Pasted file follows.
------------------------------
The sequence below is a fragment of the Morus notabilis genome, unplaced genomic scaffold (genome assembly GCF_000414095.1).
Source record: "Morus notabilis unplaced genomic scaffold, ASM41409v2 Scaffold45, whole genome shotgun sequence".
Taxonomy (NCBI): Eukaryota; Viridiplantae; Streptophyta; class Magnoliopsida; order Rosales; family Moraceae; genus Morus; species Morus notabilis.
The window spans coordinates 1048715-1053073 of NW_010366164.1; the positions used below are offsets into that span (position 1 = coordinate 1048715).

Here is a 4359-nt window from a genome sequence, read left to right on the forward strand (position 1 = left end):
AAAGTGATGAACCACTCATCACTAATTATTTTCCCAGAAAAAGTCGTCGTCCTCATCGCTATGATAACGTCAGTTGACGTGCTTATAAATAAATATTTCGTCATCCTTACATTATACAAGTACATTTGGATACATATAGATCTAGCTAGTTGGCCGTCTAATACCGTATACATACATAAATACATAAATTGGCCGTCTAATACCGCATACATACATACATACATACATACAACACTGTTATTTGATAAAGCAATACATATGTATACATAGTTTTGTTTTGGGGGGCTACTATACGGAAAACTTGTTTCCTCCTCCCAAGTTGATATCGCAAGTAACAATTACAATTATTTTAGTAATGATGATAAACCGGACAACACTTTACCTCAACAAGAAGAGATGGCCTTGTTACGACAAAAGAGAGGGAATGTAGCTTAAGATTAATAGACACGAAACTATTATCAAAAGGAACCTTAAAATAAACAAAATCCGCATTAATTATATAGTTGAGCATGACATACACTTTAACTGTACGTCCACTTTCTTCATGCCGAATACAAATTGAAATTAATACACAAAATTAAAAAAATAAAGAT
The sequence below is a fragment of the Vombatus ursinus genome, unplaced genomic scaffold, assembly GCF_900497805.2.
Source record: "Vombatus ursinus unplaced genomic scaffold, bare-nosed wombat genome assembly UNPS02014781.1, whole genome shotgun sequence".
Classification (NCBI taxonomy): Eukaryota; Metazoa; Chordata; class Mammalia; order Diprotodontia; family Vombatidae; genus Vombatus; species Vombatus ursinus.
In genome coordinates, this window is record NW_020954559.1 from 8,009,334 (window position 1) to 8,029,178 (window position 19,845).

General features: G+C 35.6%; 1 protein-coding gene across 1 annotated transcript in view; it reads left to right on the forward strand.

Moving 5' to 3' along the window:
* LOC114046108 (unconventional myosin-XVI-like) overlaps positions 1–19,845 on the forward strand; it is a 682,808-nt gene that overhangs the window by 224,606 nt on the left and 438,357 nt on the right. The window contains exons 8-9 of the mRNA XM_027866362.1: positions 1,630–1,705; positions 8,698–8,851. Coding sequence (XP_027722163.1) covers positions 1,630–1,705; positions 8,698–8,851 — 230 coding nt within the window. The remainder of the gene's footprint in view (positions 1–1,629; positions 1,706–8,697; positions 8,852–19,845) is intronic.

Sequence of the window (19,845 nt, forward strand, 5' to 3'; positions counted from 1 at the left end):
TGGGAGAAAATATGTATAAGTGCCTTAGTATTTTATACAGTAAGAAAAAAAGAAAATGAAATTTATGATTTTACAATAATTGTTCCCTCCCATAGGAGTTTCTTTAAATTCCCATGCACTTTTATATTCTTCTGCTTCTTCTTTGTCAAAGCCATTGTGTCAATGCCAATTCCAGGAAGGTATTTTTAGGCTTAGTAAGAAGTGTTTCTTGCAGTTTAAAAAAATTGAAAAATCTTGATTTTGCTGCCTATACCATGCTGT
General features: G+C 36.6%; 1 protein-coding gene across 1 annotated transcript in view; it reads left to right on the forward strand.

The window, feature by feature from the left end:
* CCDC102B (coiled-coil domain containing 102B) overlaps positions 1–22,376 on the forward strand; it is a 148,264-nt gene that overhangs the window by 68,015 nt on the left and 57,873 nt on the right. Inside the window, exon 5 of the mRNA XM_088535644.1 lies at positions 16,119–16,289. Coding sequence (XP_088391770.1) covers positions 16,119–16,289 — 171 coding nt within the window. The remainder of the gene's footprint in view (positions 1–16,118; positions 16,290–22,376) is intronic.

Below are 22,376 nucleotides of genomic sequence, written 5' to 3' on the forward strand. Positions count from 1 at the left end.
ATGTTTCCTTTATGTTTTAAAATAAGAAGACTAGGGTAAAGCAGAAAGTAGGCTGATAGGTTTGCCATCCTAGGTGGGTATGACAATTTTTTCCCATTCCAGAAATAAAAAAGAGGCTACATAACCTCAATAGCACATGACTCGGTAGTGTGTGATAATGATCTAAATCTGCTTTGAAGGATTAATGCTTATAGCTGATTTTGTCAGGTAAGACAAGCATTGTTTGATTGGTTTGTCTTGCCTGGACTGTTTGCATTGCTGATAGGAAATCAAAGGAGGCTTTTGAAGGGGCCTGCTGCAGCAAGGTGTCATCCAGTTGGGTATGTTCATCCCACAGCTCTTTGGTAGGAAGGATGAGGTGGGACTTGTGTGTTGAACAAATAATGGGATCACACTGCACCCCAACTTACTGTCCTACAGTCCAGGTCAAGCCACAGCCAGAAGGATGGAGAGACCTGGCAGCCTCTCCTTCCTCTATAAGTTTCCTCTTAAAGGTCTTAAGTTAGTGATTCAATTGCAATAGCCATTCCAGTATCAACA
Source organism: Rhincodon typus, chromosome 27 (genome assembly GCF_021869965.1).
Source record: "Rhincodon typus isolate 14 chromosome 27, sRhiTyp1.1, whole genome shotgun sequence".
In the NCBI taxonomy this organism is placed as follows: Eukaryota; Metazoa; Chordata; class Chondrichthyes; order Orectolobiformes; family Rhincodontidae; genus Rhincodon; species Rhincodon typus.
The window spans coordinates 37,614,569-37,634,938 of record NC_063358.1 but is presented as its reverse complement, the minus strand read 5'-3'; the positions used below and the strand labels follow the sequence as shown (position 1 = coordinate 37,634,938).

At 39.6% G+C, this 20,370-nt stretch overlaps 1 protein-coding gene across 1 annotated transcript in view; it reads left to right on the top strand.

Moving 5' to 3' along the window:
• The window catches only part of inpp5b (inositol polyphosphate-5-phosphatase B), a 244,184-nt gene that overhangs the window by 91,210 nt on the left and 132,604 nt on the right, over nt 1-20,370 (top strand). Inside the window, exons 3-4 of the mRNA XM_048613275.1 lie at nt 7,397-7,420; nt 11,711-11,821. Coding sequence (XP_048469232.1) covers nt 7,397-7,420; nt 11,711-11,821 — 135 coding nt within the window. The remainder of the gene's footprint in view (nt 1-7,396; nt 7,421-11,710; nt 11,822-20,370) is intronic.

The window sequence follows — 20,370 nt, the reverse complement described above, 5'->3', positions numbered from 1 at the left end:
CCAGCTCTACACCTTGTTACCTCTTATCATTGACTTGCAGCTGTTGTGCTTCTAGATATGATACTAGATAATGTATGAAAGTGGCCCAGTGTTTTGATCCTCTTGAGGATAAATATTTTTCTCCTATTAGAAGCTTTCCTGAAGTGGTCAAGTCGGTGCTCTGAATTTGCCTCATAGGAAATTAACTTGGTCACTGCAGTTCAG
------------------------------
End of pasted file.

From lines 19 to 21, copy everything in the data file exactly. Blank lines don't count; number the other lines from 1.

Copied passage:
Below are 22,376 nucleotides of genomic sequence, written 5' to 3' on the forward strand. Positions count from 1 at the left end.
ATGTTTCCTTTATGTTTTAAAATAAGAAGACTAGGGTAAAGCAGAAAGTAGGCTGATAGGTTTGCCATCCTAGGTGGGTATGACAATTTTTTCCCATTCCAGAAATAAAAAAGAGGCTACATAACCTCAATAGCACATGACTCGGTAGTGTGTGATAATGATCTAAATCTGCTTTGAAGGATTAATGCTTATAGCTGATTTTGTCAGGTAAGACAAGCATTGTTTGATTGGTTTGTCTTGCCTGGACTGTTTGCATTGCTGATAGGAAATCAAAGGAGGCTTTTGAAGGGGCCTGCTGCAGCAAGGTGTCATCCAGTTGGGTATGTTCATCCCACAGCTCTTTGGTAGGAAGGATGAGGTGGGACTTGTGTGTTGAACAAATAATGGGATCACACTGCACCCCAACTTACTGTCCTACAGTCCAGGTCAAGCCACAGCCAGAAGGATGGAGAGACCTGGCAGCCTCTCCTTCCTCTATAAGTTTCCTCTTAAAGGTCTTAAGTTAGTGATTCAATTGCAATAGCCATTCCAGTATCAACA
Source organism: Rhincodon typus, chromosome 27 (genome assembly GCF_021869965.1).